I had been complaining of the poor editing quality of most ebooks — the Copy Editor, diligently scanning for literals, is now an extinct species in the wild — and I Am Pilgrim hits you in the first line, with a Beatles quote and a mistake:

“THERE ARE PLACES I’ll remember all my life — red square with a hot wind howling across it …”

Such a shame that people don’t seem to be bothered any more. If you know enough about style to start a chapter with the first three words in small caps, then surely you’ll know that ‘red square’ should be ‘Red Square’ — and your copy editor should be on to it like a vat of hot metal.

Mike’s version was published by Emily Bestler Books, an imprint of Simon & Schuster, whereas my British version was published by Transworld, owned by Penguin Random House. Entirely separate companies, one in America, one in the UK.

Nevertheless the fact that they didn’t exchange digital files for the ebook and each created their version from scratch somewhat surprises me. “Keep the change” is not a frequent phrase in my vocabulary, but this seems like a wanton waste of money.

Mike said “What’s the problem with Red Square? It looks OK to me.” And in his version — the American edition — it was.

The troubling thing for me is that the American typesetting is more correct than the British version. Here they are, so you can compare them:

BRITISH  vs  AMERICAN
Chapter One   vs   1
FIRST THREE WORDS in small caps   vs   First three words in U/LC
space dash space   vs    em-dash
red square   vs   Red Square
8-Mile   vs   Eight Mile
Theatre   vs   Theater
burnt   vs   burned
Choo’s   vs   Choos

and I’m sure there will be examples on every page, but you get the drift.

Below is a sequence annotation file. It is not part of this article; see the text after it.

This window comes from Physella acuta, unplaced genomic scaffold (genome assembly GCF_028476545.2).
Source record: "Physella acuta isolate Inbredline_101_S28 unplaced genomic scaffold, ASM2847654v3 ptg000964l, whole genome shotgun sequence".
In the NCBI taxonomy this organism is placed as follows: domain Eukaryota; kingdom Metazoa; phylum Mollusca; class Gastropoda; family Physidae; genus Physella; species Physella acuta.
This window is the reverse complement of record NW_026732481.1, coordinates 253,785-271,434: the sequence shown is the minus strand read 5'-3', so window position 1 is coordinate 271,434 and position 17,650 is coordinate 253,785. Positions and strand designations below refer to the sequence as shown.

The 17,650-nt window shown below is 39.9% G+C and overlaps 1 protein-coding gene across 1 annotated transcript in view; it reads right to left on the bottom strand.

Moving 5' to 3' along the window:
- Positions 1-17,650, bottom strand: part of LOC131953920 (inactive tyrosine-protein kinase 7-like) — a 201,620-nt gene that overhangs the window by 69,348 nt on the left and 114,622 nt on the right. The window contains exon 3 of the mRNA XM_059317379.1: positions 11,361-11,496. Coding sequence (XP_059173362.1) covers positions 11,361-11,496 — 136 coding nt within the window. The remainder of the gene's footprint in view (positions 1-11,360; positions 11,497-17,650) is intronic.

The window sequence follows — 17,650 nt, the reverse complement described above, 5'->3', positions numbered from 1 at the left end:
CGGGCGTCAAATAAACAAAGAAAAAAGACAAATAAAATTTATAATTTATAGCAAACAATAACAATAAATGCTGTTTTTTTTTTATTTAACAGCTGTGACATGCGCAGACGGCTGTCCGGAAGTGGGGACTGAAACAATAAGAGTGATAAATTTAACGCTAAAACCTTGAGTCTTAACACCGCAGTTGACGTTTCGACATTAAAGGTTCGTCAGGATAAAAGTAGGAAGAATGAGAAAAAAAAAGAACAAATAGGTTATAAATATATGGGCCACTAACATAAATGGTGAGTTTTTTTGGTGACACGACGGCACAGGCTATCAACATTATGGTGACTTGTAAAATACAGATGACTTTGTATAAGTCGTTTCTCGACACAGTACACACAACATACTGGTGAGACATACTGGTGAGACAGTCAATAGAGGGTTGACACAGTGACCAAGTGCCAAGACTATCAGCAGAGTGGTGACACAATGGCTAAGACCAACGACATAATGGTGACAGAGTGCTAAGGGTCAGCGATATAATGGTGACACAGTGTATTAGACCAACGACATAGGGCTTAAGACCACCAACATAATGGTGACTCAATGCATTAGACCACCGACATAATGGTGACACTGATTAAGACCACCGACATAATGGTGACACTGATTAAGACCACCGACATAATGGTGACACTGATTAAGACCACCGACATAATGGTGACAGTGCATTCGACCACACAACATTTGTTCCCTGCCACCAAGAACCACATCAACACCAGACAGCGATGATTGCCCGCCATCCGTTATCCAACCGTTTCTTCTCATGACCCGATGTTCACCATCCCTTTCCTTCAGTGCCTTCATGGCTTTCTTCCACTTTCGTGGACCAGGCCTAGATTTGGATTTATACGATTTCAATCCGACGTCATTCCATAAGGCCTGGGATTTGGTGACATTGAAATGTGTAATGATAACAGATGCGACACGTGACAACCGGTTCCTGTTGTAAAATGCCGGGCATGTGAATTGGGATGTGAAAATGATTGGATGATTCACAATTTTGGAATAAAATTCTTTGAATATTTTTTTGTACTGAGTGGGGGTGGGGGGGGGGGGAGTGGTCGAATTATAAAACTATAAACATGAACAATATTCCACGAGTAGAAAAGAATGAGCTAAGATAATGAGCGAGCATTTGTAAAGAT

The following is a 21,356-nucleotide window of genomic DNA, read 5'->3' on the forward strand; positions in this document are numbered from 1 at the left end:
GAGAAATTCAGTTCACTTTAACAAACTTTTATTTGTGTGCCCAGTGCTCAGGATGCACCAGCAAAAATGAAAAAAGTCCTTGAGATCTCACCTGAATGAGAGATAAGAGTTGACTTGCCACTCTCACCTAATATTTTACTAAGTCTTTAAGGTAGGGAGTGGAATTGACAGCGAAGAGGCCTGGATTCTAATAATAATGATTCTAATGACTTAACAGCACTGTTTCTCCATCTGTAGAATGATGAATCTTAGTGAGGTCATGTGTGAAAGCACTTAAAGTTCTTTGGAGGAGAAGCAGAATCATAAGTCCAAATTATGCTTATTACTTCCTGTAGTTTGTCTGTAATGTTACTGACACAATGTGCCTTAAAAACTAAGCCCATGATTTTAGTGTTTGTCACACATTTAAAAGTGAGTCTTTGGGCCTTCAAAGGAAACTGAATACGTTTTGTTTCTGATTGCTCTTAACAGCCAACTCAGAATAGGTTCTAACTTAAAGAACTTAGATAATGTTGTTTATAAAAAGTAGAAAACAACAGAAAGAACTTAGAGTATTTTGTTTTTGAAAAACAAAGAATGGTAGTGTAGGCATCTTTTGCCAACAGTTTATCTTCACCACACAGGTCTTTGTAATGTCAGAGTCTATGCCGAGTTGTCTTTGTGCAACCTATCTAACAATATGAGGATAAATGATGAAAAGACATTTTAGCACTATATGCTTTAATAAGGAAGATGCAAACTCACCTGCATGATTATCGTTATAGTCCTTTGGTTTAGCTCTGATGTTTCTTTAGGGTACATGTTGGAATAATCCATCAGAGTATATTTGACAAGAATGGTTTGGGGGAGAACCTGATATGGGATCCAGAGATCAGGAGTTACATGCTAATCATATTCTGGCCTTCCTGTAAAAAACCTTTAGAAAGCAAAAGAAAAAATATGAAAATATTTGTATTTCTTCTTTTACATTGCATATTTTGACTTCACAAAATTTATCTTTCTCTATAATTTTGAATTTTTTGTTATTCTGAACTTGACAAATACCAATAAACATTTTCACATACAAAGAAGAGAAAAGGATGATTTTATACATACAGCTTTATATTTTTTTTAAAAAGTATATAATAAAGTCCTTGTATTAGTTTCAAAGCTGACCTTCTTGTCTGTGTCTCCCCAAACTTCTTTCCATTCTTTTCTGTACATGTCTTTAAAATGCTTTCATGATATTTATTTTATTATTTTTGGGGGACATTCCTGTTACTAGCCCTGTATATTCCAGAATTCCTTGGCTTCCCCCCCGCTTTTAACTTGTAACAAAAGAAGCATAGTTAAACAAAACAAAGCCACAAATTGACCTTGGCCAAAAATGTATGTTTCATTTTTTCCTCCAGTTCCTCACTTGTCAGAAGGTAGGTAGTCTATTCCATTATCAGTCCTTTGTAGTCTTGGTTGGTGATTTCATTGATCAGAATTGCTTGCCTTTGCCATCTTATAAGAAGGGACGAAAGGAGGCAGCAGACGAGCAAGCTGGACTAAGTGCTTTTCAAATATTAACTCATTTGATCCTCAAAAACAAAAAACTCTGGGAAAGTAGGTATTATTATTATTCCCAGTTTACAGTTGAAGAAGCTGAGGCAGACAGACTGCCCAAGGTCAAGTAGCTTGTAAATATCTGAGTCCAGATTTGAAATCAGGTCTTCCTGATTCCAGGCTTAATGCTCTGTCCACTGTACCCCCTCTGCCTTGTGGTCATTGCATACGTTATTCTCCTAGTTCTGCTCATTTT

Two nations separated by a common language, indeed.

First page of I Am Pilgrim, UK edition

British edition

First page of I Am Pilgrim, US edition

American Edition

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by Gwyn Headley

Managing Director

Last night a brilliant idea came to me in my dreams. Why not program the CCD sensor in your camera to mimic the effect of your favourite film stock? (if you can remember what film was.)

As is often the case, someone else had not only had the same idea but had done something about it, and what’s more, many, many years ago and far more intelligently than me. Instead of the insanely complex reprogramming of hardware, people have created Photoshop plug-ins that can mimic the film stock of yesteryear. But by experimenting with the Channel Mixer settings, you can replicate these yourself.

Years ago I set the fotoLibra subscription level at £6 as month because that was the cost of a roll of Fuji Velvia, the finest film for recording buildings in the British countryside because it loved doing greys and greens. And that’s all I photographed really, because as you all know I am NOT a photographer, I am just a bloke with a camera.